The repetition of negative reports in the absence of evidence is a serious issue. It features prominently in the life of David, Jesus and many others. This sin is also condemned in a number of Paul’s ‘sin lists,’ not the least of which is Ro 1:18-32.

    I sincerely hope, Patrick, that you will take this message to heart.

    Christian Socialist

  8. My grandfather was a Baptist lay preacher who planted churches (SBC not IFB) in the midwest. I was a member of a ‘mega’ church for 10 years and a scrappy non-denom startup for 3. I’ve also visited hundreds of churches of all kinds via my music ministry.

    There seems to be an attitude in this thread that churches are inherently bad, or un-interested in the poor etc. And more of them is a bad thing. With so much IFB background, I can definitely understand why.

    However, I’ve observed that there is a huge difference between dysfunction and deception. Some places have all the form of a church, but they’re really something else. They are deceived. Dangerous places to be.

    Other places are the body and ministry of Christ through and through. But they’re still made up of people, with all the corresponding crap that comes with that. There is no perfect church.

    There is NO way to tell which is which until you’ meet the people there…and in most cases actually hang out with them. The building doesn’t matter. The denomination doesn’t matter. The size doesn’t matter. You can’t even really judge the type/level of community involvement because there is just so much happening that isn’t readily visible.

    Personally, I’ve found most churches to be the plain ol’ dysfunctional type. Even the simplest function highlights the glory of Christ in working through very flawed people (myself completely included).

    The other thing is that even in the heart of the Bible Belt, church attendance is a small percentage of the general population. And when you consider that church attendance only sorta corresponds with active ministry…there is still plenty to be done.

    So…Christ working through churches as a general rule… And recognizing the massively “unchurched” population across the globe…

    I say bring ’em on. Small, big, home, brick, strip-mall, mobile, mega, street preacher, multi-campus, etc. God is real. He’s big enough to sort this out to His purpose.

    1. Mike, I agree with you that there are no perfect churches (as in local assemblies). My problem is those assemblies that act as if THEY are the church and those who don’t agree with them are not. Jesus said that the gates of hell would not stand up to the Church. We’ve been floundering around for 2000 years, and those gates are still crumbling. It’s by the grace of God that he works through such flawed vessels as we are. God can use storefront churches, mainline churches, mega churches, even 😮 fundamentalist churches if he chooses.

      1. “My problem is those assemblies that act as if THEY are the church and those who don’t agree with them are not.”

        I agree completely. However I think this attitude is very limited in practice. The holders just seem to be kinda loud about it, and the thought process by definition stands out against other things.

        This idea has been around since the beginning, and it will always be there. It should just encourage us to put our feet alongside those who think differently.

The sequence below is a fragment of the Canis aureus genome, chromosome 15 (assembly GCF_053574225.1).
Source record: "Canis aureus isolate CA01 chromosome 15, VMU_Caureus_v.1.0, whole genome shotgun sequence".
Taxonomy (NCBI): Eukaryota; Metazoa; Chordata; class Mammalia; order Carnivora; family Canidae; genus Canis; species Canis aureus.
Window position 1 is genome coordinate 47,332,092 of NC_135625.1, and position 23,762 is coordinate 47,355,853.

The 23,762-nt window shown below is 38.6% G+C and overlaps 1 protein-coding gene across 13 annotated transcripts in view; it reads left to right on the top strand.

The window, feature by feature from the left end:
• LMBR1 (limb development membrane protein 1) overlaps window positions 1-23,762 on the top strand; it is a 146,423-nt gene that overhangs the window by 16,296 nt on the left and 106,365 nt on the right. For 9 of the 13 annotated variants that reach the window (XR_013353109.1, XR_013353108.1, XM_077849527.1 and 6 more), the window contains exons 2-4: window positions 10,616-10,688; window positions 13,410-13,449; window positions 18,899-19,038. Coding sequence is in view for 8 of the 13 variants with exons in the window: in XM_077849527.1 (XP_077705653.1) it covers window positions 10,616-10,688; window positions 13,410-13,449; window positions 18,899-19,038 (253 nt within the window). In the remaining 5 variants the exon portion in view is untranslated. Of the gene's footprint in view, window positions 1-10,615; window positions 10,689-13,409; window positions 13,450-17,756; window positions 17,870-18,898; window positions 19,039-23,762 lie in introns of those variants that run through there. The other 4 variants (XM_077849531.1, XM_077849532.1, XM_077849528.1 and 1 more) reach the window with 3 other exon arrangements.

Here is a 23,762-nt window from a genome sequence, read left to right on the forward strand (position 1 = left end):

There are certainly some denominations that are more prone to this problem (CoC, IFB, rural baptists, some hardcore Catholics). And some of the newer groups have created an exclusive us-vs-them, “we’re the uncola!” mentality. But again, I just haven’t found it to be very prevalent at all.

        Certainly nowhere near the ratio that would say we don’t need new churches at any particular place.

        1. I believe that what is needed is Christians being the church rather than just going to church. It is also necessary for believers to gather together for mutual edification. I believe that takes more than just Sunday. It takes living their lives together as much as is possible and showing those outside what the family of God looks like.

  9. Years of bi-vocational pastoring meant I rarely saw my father growing up – the system sucks all the way around particularly of you are of the variety that wants teach and train but not Lord over because inevitably someone will think you are weak and tear you down.

      1. Which to me just causes a whole different set of problems and also has created a situation where fewer men want to become priests.

        The response ought to be to readjust what a congregation expects of their pastor or to compensate him appropriately for the hours he works.

        1. PW, I truly respect your point of view. But I disagree with your last statement.
          Not that someone deserves compensation, but that this load should be on any one person. This is one more reason why I believe in plurality and a real division of the labor. When we place such a heavy burden on anyone alone, there will most certainly be a crash where people are hurt…
          Perhaps it is our own laziness as in recognizing our function in the body and carrying our that function. Maybe we’d just rather place all the burden on a few and give them a few dollars to justify it.

        2. I used to live in a village of 500 served by a Presbyterian pastor. This pastor complained to me that the church leaders griped at him that he wasn’t vacuuming often enough. He needed to clean the church more. He was an older man, now passed, who was battling cancer. So often, small churches expect their pastor to mow the lawn, clean, and do chores ad nauseum for a paltry wage. Some of these men and women serve in this capacity for decades, unknown and forgotten. I have great sympathy for these servants, regardless of denomination.

          My cynical SFL posts are directed at those who are abusive, hateful, racist, homophobic, divisive, or xenophobic, in the name of Jesus, under the rubric of evangelical fervor.